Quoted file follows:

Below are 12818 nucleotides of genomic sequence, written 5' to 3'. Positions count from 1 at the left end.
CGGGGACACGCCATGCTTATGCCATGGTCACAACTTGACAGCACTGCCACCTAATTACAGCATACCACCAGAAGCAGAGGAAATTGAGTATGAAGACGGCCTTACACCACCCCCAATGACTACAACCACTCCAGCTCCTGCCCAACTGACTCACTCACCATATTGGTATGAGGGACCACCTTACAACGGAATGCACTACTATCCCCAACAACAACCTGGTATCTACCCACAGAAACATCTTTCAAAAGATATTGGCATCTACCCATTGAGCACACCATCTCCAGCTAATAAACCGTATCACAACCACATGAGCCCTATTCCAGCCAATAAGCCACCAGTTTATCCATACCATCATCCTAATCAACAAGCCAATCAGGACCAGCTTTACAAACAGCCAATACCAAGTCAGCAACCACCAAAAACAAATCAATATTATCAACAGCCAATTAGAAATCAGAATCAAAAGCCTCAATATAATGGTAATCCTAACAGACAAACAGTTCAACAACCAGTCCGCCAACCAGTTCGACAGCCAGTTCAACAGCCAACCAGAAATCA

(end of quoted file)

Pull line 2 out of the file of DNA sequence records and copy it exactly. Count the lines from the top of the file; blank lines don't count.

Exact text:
CGGGGACACGCCATGCTTATGCCATGGTCACAACTTGACAGCACTGCCACCTAATTACAGCATACCACCAGAAGCAGAGGAAATTGAGTATGAAGACGGCCTTACACCACCCCCAATGACTACAACCACTCCAGCTCCTGCCCAACTGACTCACTCACCATATTGGTATGAGGGACCACCTTACAACGGAATGCACTACTATCCCCAACAACAACCTGGTATCTACCCACAGAAACATCTTTCAAAAGATATTGGCATCTACCCATTGAGCACACCATCTCCAGCTAATAAACCGTATCACAACCACATGAGCCCTATTCCAGCCAATAAGCCACCAGTTTATCCATACCATCATCCTAATCAACAAGCCAATCAGGACCAGCTTTACAAACAGCCAATACCAAGTCAGCAACCACCAAAAACAAATCAATATTATCAACAGCCAATTAGAAATCAGAATCAAAAGCCTCAATATAATGGTAATCCTAACAGACAAACAGTTCAACAACCAGTCCGCCAACCAGTTCGACAGCCAGTTCAACAGCCAACCAGAAATCA